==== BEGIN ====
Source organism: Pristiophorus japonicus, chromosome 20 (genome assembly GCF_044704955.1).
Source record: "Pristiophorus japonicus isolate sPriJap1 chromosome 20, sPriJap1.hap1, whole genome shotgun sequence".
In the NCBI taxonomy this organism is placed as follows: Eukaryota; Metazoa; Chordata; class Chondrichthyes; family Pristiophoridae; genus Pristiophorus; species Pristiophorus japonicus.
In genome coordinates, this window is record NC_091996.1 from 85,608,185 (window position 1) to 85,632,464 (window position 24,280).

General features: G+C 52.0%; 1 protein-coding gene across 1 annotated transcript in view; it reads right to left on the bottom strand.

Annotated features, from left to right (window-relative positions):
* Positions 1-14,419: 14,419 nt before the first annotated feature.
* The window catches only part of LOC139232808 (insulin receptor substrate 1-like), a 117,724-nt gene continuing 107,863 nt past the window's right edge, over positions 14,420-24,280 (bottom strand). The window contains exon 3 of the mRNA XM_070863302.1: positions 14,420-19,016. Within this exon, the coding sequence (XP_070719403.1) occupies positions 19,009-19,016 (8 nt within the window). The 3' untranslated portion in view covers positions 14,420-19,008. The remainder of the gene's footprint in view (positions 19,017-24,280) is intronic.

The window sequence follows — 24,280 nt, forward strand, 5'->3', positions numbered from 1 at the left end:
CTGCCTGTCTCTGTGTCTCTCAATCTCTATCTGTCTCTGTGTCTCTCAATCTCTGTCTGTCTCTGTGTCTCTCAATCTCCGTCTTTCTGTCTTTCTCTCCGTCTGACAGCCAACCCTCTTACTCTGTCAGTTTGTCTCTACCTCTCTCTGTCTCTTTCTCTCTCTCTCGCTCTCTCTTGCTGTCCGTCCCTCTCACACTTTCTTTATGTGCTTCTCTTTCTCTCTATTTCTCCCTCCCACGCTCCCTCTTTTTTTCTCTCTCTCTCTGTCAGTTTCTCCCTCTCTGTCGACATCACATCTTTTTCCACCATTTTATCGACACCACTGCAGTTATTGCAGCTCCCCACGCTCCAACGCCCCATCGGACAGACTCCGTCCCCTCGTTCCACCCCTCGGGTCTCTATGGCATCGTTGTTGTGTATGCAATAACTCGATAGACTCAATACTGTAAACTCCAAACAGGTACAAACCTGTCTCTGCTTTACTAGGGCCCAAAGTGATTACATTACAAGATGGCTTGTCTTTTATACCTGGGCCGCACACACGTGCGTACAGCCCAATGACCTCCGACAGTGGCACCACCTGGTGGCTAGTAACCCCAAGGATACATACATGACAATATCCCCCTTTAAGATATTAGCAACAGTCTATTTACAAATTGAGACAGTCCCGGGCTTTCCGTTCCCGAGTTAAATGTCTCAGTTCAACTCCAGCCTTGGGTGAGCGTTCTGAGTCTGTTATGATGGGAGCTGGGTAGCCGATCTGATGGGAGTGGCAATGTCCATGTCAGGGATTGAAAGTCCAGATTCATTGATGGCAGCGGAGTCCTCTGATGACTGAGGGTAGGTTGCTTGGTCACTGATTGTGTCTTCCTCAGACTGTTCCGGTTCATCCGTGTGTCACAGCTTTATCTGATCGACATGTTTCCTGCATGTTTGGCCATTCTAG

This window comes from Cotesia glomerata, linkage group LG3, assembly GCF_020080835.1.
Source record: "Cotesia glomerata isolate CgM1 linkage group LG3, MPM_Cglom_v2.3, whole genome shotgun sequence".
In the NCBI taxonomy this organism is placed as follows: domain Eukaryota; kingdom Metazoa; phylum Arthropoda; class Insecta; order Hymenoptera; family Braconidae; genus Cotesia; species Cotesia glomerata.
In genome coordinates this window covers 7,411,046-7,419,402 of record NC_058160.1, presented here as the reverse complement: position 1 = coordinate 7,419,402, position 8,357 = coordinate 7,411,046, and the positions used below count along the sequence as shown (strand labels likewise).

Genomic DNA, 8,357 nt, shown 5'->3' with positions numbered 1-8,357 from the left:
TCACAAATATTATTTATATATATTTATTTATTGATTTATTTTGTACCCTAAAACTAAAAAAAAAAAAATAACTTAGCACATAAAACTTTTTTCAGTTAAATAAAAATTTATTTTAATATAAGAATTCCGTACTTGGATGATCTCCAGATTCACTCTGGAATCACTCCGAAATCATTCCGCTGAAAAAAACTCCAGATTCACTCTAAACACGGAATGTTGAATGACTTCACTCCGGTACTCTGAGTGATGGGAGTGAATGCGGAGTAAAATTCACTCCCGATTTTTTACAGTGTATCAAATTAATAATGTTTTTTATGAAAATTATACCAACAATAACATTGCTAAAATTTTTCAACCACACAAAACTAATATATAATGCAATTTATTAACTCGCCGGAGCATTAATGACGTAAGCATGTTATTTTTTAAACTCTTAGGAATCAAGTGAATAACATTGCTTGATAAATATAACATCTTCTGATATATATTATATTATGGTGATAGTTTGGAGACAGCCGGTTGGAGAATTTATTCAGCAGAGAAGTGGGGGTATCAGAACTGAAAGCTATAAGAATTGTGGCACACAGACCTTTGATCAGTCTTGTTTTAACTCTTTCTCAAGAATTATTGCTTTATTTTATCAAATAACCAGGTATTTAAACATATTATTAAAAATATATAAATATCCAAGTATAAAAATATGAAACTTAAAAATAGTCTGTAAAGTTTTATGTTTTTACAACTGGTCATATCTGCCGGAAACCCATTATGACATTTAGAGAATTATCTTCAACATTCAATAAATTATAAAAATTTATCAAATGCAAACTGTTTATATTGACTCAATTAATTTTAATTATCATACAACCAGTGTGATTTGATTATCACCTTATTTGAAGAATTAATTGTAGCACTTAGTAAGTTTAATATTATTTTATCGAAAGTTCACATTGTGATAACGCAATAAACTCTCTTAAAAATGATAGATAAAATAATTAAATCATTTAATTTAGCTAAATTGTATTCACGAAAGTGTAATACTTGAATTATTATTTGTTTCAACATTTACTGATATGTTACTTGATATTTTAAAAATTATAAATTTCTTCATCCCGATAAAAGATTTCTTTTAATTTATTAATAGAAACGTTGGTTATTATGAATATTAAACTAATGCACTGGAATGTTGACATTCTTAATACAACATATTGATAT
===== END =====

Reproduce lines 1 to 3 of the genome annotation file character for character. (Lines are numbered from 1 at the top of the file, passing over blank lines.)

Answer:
Source organism: Pristiophorus japonicus, chromosome 20 (genome assembly GCF_044704955.1).
Source record: "Pristiophorus japonicus isolate sPriJap1 chromosome 20, sPriJap1.hap1, whole genome shotgun sequence".
In the NCBI taxonomy this organism is placed as follows: Eukaryota; Metazoa; Chordata; class Chondrichthyes; family Pristiophoridae; genus Pristiophorus; species Pristiophorus japonicus.